JACKSONVILLE, Fla. – No matter where Jerry Santillo drives, he sees it.
"I would say pretty much every time, if you pay attention, people are texting,” said Santillo.
And here in Florida it’s perfectly legal, at least for now. According to the Insurance Institute for Highway Safety, Florida is just one of six states left in the country without even a partial law against texting while driving.
But that could soon change.
Multiple distracted driving bills have been filed in advance of this year’s legislative session.
SB 52 would ban texting while driving, making it a secondary offense.
SB 74 would prohibit drivers from using any “hand-held wireless communications device.”
There are even a couple of bills (SB 152 and HB 61) that just apply to drivers under the age of 18. They propose prohibiting minors from “operating a motor vehicle while using a wireless communications device or telephone.”
So, what are the chances something will actually change this year? We went to local State Senator Audrey Gibson, D-FL, to find out.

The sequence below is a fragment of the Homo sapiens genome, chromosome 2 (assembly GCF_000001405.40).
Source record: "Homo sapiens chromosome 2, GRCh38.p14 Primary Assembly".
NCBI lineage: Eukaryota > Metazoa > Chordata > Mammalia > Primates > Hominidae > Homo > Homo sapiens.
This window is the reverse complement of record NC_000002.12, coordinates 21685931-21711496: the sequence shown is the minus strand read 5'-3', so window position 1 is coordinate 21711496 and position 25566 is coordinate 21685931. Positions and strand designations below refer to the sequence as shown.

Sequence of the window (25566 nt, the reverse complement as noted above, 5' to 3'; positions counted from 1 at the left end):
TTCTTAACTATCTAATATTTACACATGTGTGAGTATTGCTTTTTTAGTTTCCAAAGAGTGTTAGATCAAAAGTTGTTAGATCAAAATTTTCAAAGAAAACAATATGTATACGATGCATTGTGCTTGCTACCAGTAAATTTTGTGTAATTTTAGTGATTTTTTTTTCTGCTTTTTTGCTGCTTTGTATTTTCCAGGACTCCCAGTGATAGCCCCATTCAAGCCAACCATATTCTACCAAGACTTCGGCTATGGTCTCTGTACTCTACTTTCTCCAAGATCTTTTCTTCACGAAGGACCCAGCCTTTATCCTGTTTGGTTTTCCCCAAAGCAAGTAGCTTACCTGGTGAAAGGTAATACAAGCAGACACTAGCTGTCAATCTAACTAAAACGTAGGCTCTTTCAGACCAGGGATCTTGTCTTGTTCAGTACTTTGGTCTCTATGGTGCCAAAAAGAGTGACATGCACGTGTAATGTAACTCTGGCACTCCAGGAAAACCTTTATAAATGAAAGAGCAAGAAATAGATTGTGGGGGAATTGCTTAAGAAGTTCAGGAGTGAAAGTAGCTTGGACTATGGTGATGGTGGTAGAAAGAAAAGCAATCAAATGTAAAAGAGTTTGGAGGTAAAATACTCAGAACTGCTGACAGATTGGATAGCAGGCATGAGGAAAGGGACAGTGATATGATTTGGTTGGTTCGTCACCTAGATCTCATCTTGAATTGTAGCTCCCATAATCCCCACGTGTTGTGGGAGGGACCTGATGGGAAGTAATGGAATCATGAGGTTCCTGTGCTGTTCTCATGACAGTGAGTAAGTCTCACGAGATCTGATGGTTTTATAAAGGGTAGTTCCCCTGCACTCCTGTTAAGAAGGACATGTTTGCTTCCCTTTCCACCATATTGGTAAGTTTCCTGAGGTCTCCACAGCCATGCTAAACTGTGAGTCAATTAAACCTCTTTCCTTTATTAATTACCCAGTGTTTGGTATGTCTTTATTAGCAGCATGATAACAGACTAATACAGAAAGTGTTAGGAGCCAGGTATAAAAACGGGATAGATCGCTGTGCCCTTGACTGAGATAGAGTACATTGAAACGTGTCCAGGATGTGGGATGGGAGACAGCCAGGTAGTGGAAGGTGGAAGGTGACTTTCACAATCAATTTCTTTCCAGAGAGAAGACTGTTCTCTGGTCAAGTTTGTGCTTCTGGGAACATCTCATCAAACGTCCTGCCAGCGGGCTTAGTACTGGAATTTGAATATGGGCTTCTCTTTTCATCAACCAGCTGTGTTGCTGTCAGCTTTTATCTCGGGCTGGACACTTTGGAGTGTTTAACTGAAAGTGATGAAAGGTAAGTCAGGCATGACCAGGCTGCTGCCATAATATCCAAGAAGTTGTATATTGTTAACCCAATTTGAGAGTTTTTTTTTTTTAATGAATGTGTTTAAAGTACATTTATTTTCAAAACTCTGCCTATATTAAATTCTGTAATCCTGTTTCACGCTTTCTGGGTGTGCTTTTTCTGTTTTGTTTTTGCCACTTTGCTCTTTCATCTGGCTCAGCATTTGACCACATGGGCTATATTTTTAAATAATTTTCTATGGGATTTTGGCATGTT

"Do you think this is the year something needs to be done,” Action News asked.
Gibson replied, “Well, I've never been opposed to the idea of enacting legislation.”
But, Gibson tells us she’d only support it if the law made texting while driving a secondary offense, meaning to get a ticket, drivers must be pulled over for something else first.
However, she thinks if we do go down that road, we must go all the way. Gibson is in favor of a ban on all hand-held devices when behind the wheel.
"If we want to be totally safe and fair let's just do what some other states have done and require only hands-free conversations,” said Gibson.
Drivers, like Santillo, admit that would be tough to adjust to, but it’s essential for safety.
"It's probably something that does need to be banned. Hopefully the lawmakers will crack down on it,” he said.
According to a survey by AAA, 87 percent of drivers say texting or emailing while driving is a “serious threat.”